"...those really awesome missions that fast attacks do." - Lady submariner
In May 24, 2012 the commander of U.S. Navy submarine forces claimed integration of women into the formerly all-male undersea world is “very successful” and signaled that he is getting close to a recommendation on whether all submarines will be opened to women, including the small, tight-quarters attack subs in San Diego. On October 15, 2013, the Navy announced that Women will be assigned to fast-attack submarines on or before January 2015, and that USS Virginia (SSN-774) and USS Minnesota (SSN-783) will be the first two gender fast-attacks.
"The living quarters on submarines are very, very small and it is difficult/impossible to give women their own space (including bathrooms, dressing rooms and bed rooms). Women would have to sleep in the same bunkbeds as the men, dress in front of them and see men dress. There is an added danger of sexual harrasment because there is no privacy-- and any potential emotional tanglements could be pretty bad for the operation of the submarine. If you are deep under the surface of the ocean, there is no place for anyone to get away. However, the main reason is the cramped living spaces, where women would not be able to have their own quarters. It is a mater of society. The US does not allow it as for the most part we are prudes that cannot handle being around the opposite sex without difficulty. ..."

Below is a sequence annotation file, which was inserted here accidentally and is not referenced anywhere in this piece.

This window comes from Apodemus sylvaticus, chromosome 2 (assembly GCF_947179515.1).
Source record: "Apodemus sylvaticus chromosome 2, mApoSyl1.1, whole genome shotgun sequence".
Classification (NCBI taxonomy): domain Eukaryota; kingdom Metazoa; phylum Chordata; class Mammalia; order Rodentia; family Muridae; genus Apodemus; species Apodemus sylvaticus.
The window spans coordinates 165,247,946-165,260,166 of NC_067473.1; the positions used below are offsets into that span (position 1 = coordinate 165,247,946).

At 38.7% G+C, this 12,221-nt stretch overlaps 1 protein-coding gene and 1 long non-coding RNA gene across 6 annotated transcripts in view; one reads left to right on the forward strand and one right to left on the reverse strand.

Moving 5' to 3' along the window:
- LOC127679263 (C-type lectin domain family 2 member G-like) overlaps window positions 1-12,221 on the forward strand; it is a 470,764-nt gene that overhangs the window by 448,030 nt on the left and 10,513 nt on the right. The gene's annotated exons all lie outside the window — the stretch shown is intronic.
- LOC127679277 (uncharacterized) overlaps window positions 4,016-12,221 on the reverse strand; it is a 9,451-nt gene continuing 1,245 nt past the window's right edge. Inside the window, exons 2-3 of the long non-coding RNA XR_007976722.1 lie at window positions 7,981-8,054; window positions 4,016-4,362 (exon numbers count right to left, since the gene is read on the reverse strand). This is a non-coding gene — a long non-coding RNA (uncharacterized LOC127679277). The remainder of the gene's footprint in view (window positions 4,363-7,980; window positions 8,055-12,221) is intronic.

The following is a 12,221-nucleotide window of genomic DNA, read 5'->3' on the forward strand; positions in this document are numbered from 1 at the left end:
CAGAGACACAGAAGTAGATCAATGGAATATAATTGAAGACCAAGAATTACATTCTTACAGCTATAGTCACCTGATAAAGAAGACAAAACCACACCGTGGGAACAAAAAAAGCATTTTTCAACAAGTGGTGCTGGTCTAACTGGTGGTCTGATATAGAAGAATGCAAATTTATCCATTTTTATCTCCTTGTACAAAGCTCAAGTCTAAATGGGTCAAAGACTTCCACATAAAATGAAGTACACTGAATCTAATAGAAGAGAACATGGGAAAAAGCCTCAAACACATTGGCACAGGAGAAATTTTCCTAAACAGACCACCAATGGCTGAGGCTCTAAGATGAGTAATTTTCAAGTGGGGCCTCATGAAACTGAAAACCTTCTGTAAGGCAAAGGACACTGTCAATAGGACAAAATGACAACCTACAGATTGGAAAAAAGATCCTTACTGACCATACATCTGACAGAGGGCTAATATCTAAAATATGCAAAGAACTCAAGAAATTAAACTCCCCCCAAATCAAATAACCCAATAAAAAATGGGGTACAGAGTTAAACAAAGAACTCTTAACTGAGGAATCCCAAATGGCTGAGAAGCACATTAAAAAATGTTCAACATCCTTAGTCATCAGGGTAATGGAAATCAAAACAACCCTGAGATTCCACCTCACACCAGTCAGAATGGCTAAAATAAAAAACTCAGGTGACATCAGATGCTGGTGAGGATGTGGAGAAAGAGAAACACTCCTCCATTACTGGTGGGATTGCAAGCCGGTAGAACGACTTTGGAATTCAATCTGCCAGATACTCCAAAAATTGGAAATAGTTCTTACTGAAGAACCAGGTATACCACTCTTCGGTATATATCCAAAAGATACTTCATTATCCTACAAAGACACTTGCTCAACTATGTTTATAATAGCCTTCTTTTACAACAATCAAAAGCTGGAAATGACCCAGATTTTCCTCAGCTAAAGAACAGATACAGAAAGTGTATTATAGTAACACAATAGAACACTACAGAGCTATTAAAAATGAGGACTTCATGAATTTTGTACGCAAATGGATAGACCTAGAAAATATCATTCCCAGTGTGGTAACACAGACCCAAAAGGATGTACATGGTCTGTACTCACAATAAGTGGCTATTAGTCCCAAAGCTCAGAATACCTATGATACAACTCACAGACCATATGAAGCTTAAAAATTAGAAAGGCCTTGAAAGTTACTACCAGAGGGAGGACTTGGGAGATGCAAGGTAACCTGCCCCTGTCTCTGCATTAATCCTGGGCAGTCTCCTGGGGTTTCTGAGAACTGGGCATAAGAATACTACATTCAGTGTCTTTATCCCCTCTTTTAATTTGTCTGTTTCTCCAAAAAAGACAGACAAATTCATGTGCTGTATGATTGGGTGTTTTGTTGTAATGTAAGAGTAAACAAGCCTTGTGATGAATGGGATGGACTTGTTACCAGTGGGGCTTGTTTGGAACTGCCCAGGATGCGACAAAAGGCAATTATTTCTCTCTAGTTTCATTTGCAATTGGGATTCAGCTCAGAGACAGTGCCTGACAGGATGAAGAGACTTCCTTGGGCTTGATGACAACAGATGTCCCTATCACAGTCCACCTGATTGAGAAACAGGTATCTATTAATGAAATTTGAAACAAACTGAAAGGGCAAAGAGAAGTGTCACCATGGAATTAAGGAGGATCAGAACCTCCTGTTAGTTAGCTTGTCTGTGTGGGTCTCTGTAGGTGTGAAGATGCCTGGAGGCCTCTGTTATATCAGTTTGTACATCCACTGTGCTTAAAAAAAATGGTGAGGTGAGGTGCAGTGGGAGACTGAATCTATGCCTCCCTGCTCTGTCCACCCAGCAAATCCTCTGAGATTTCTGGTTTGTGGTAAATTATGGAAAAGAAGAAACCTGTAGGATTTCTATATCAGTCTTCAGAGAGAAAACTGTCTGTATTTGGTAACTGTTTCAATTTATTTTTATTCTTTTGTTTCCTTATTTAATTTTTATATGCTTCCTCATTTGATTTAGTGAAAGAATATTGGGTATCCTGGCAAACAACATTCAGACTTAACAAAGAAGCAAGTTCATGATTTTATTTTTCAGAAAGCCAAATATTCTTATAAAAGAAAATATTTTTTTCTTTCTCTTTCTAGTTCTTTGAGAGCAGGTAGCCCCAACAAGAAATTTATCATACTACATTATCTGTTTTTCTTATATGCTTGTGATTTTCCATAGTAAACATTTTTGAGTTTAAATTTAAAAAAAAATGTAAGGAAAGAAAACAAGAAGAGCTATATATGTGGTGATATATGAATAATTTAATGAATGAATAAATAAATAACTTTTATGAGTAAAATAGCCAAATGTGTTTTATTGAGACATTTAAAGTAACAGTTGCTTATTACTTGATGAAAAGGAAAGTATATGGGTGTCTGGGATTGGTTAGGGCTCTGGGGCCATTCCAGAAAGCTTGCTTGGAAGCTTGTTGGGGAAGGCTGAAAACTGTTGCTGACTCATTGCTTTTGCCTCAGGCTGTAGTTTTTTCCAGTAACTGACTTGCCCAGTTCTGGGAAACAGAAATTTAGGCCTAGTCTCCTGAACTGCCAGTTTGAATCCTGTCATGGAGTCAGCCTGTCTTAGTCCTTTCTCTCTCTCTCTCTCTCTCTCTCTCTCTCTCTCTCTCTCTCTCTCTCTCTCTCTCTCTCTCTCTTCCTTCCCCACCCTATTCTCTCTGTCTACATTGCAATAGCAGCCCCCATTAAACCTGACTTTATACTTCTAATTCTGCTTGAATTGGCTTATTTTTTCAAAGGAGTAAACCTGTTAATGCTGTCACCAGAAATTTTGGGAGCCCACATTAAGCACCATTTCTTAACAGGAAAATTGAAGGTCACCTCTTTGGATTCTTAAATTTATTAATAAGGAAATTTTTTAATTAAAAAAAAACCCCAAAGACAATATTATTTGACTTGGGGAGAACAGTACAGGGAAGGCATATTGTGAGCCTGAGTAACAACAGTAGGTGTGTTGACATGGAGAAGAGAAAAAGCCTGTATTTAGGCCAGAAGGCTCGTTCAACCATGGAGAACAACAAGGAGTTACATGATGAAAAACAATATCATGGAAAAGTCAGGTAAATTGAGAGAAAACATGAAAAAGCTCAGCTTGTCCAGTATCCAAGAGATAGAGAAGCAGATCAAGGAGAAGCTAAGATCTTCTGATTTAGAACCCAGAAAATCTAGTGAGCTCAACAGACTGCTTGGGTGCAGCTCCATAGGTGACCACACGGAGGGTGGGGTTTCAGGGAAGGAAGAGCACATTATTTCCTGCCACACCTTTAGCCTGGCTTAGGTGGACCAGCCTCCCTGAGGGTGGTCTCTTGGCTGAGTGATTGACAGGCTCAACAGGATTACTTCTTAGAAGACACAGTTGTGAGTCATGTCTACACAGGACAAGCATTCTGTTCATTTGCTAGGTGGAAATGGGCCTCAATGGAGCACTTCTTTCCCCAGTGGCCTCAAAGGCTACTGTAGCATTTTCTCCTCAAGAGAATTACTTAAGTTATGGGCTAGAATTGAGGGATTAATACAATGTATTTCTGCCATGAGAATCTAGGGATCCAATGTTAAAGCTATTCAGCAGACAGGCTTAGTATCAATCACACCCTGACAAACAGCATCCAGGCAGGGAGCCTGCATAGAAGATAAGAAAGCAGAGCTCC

The United States next year is slated to begin reducing launch tubes on each of its Ohio-class ballistic missile submarines, a new independent report states. The elimination of four operational launch tubes on each of the 14 submarines that make up the Navy's Ohio submarine fleet will be the first substantial reduction in U.S. strategic weapon delivery capability since the 2011 New START accord went into effect, according to Hans Kristensen, who co-authored an assessment on the current status of U.S. nuclear forces. The report was published in the January/February edition of the Bulletin of the Atomic Scientists.
Prediction: Due to improved accomodations for women in the newer, Huntington Ingalls-built Minnesota versus the 9-year older, EB built Virginia, Huntington Ingalls Industries (HI) will become the primary (if not sole source) designer of female accomodations for U.S. subs after only 6 to12 months of woman crew feedback. Standby.